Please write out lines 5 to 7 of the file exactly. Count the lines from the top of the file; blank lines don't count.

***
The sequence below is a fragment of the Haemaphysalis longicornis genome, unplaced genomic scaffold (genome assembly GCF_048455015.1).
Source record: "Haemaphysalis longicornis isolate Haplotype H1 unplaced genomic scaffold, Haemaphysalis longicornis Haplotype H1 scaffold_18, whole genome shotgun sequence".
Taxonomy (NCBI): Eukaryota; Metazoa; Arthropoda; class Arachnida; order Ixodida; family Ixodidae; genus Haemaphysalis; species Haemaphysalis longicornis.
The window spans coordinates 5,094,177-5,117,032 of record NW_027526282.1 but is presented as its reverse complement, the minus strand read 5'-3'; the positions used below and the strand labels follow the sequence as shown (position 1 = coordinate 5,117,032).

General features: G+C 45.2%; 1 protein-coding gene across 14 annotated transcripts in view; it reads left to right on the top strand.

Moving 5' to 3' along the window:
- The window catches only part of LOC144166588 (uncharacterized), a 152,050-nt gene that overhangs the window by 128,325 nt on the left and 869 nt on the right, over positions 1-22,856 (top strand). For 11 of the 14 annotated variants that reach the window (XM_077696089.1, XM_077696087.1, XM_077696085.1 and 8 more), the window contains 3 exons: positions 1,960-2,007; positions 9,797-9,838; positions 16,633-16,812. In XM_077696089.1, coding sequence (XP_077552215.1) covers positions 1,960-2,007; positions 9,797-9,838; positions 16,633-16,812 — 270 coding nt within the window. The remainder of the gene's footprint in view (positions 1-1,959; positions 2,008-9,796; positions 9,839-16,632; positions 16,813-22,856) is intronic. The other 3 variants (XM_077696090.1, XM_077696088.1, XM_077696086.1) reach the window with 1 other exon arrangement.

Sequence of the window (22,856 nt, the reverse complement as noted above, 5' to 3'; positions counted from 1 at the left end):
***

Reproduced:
General features: G+C 45.2%; 1 protein-coding gene across 14 annotated transcripts in view; it reads left to right on the top strand.

Moving 5' to 3' along the window:
- The window catches only part of LOC144166588 (uncharacterized), a 152,050-nt gene that overhangs the window by 128,325 nt on the left and 869 nt on the right, over positions 1-22,856 (top strand). For 11 of the 14 annotated variants that reach the window (XM_077696089.1, XM_077696087.1, XM_077696085.1 and 8 more), the window contains 3 exons: positions 1,960-2,007; positions 9,797-9,838; positions 16,633-16,812. In XM_077696089.1, coding sequence (XP_077552215.1) covers positions 1,960-2,007; positions 9,797-9,838; positions 16,633-16,812 — 270 coding nt within the window. The remainder of the gene's footprint in view (positions 1-1,959; positions 2,008-9,796; positions 9,839-16,632; positions 16,813-22,856) is intronic. The other 3 variants (XM_077696090.1, XM_077696088.1, XM_077696086.1) reach the window with 1 other exon arrangement.